Bodyweight: some lightweight wisdom from heavy work

A couple of weeks ago, I finally got back to squatting my bodyweight for 4 reps. This was a big deal for me – I mean, have you seen my legs? For your hardened gym rat, aiming for that defining twice bodyweight squat, my modest effort may not seem quite that heroic. I share it publicly as in achieving it I was reminded of two small life lessons that are often shared as inspiring images on social media, but are less easily followed.

A few years ago, I tore my right hamstring in a Brazilian Jiu Jitsu lesson, the result of  my poorly executed north-south hold and my newbie’s inability to go anywhere with it. Combined with the classic beginner’s overuse of strength, my body went one way and my hamstring remained where it was, caught in the wrong place between weight and momentum. Some good physio repaired most of the damage, but the hamstring eventually healed at about two-thirds of its old length. This put pay to my running schedule, as most of the stress went straight to my hip joint and muscles, with a considerable impact on my glutes to boot – not the kind of kick up the arse I really wanted.

More insidiously though, I didn’t realise that I was beginning to accept this new Iimitation. I began to tell myself that I was now unable to do the same things that I once could, or, if I wasn’t repeating that poisonous mantra to myself, it was the unspoken refrain in my training and indeed my daily life. You’re allowed to give up earlier. You don’t have to train as hard as you used to. you can miss today’s routine – you need more rest than you used to. Notice I wasn’t telling myself that I couldn’t do it; I was just giving myself permission not to or, worse still, permission to fail.


Fast forward a year or so and my Ving Tsun coach, the highly knowedgeable and inspiring Ged Kennerk of Applied Body Mechanics Ving Tsun Manchester, suggested that I begin a strength and conditioning programme (amongst other endeavours) to complement my VT training. All started well and I made some modest strength and endurance gains. However, as the weeks turned to months and the gains in the squat came harder, if at all during some cycles, that old litany of excuses made itself known once more.

When faced with having to publicly move iron, though, something else, something unexpected made itself known: ego. Rather than solve this problem with good training methods, I used the wrong kind of brute force, attempting to push up the load come what may, with precious little regard for good form and body mechanics. I was squatting above my bodyweight, or at least fooling myself that was. My thighs were never parallel to the floor. My upper back, already disgruntled from a period with a seized facet joint, became positively rebellious and my lower back was threatening to join the revolution.

In short, my lifting was less than sustainable and I was heading for an injury.

A few timely conversations with the good Mr.Kennerk and a few (well, quite a few) T-Nation articles brought me back to my senses. I stripped back the squat weights to ego-shrivelling amounts and began to work on my lifting form and cues. I paid more attention to my mobility, dusting off old Fighting Fit magazine articles and Joe DeFranco videos, working them into my daily routine. I took my first tentative steps into the world of yoga.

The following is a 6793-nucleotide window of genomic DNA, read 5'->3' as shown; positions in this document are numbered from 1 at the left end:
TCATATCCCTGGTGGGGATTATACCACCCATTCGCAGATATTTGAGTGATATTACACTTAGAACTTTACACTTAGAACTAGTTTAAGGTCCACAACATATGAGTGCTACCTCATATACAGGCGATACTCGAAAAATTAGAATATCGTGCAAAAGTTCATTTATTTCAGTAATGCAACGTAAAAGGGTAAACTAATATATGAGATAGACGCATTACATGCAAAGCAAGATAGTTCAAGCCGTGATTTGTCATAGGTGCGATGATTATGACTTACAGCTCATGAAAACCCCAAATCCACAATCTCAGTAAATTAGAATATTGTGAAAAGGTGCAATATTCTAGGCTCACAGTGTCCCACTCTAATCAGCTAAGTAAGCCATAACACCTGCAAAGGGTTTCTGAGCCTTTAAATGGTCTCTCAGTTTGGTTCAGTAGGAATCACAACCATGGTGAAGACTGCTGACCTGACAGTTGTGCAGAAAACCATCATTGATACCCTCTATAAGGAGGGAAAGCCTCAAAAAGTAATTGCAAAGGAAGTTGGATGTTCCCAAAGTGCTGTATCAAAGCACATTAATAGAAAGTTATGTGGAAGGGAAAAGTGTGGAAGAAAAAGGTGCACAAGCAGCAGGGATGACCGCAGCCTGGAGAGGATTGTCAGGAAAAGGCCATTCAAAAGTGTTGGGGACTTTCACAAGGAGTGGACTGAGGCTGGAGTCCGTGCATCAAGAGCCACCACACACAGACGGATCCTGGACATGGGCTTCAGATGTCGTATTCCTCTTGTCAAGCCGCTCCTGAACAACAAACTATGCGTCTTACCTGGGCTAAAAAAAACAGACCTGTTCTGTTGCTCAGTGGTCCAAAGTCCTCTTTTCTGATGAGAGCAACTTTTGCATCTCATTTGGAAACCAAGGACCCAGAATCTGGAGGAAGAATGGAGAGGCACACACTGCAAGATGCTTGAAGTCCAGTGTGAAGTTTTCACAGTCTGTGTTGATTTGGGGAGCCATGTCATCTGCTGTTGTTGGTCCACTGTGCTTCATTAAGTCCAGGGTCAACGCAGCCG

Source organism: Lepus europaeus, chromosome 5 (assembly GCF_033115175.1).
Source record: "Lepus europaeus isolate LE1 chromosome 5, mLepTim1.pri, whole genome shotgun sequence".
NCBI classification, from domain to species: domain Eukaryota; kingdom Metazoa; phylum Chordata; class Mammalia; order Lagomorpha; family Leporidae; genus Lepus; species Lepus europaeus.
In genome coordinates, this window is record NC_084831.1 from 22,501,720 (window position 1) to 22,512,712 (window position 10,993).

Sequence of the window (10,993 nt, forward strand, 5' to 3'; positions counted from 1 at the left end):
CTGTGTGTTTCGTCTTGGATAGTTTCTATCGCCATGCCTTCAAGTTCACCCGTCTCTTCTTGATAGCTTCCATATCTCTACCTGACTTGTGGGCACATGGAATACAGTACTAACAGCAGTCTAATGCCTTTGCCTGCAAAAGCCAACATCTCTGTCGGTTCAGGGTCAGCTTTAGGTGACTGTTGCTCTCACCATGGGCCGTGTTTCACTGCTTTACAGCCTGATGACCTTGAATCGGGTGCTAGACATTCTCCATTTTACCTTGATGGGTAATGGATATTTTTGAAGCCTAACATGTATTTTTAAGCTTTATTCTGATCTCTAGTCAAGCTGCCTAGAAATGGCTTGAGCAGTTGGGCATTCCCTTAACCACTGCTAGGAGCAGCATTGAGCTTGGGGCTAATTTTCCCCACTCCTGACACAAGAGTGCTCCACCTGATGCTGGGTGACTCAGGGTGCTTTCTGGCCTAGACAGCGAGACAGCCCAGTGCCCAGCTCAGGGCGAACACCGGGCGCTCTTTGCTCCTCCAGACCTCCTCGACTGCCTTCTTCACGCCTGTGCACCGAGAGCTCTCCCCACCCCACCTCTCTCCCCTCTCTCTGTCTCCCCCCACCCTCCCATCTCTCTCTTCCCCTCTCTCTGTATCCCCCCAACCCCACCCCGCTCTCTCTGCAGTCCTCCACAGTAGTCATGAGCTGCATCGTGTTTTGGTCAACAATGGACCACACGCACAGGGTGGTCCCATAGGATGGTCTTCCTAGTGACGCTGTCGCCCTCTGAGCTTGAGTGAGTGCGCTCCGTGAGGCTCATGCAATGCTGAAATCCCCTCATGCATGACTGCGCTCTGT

lt took about three months, but I’ve made it back to a bodyweight squat, but this time with thighs parallel to the floor, back safe and now little bonuses like my hip extensors firing and getting a better workout.

Not only that, but my other major lifts have benefitted from the same detailed attention to form and cues, with a few equally modest but sustainable gains gracing the training diary. This approach paid a few minor dividends in my Ving Tsun practice, with improved proprioception playing a part in my efforts to improve line, structure and shape.

So, the Clinton cards moment, those social media memes and exortations. Don’t accept your limitations or, more clearly, don’t accept your own limitations – those you put upon yourself. Life will always throw limitations and constraints your way but very few can’t be overcome or worked around. The problem, perhaps, is that we spend to long looking at the obstacle instead of what is beyond it or the path – quite often a well-worn one – around it. You’re unlikely to be the very first person in history to encounter that particular obstacle.

It will take work, hard work, to get around, over or through it but don’t just hurl yourself wildly into the task. Focus and work intelligently to solve the problem. There is much to be said about the power of gut instinct but if you haven’t spent even a brief time considering options then you’re likely to end up in the same place – or somewhere that you’d rather not be or is even harder to work from. Accept also that you may need to take a few steps back in order to get that run-up right, to correct your past mistakes.

In Ving Tsun, we teach ourselves that position comes first, acquire the target then hit it with no further hesitation; don’t just hit out blindly. The strongest punch is no better than the weakest if it hits nothing. If the way forward is blocked we don’t just try to push through by force alone; reset, reposition and restart.

Enough of my back-of-a-fag-packet wisdom. That thing you’ve been telling yourself you can’t do? Go do it.


One thought on “Bodyweight: some lightweight wisdom from heavy work

  1. Silvia Hart says:

    That was a brilliant piece of writing. It touches on philosophy, psychology as well as physicality. I learned a lot from it about myself.

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